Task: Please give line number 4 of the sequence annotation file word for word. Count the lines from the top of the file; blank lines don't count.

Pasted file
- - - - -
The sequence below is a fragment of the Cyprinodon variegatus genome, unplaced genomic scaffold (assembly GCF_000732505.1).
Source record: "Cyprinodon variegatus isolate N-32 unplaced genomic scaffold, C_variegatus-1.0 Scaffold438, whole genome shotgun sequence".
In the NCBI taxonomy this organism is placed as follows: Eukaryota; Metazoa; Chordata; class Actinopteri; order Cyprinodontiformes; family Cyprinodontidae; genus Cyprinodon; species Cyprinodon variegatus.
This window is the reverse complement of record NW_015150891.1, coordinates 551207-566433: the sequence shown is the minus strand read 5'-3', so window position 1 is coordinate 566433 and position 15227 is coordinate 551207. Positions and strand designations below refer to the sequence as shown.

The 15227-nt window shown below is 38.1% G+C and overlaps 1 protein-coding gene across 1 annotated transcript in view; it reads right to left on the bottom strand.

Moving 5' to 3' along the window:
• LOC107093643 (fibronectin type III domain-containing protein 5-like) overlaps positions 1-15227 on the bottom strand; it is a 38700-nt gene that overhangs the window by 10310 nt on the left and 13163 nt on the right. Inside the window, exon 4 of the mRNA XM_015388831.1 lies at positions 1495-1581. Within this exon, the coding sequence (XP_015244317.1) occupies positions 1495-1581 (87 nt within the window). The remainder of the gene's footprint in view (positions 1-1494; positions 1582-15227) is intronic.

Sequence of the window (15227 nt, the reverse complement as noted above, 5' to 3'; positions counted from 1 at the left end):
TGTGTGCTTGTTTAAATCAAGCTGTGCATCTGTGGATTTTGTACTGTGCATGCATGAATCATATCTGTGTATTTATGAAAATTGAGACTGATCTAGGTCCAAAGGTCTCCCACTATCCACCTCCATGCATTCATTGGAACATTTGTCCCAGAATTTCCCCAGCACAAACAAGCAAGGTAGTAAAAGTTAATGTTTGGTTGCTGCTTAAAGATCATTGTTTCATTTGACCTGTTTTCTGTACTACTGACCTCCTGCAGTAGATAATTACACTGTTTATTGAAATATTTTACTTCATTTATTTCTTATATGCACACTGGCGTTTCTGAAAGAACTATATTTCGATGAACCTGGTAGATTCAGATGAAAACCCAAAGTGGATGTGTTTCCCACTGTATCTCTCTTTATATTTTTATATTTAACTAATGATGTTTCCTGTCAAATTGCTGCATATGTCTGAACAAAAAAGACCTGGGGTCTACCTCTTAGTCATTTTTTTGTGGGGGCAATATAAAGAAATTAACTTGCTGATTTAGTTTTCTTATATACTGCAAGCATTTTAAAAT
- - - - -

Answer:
This window is the reverse complement of record NW_015150891.1, coordinates 551207-566433: the sequence shown is the minus strand read 5'-3', so window position 1 is coordinate 566433 and position 15227 is coordinate 551207. Positions and strand designations below refer to the sequence as shown.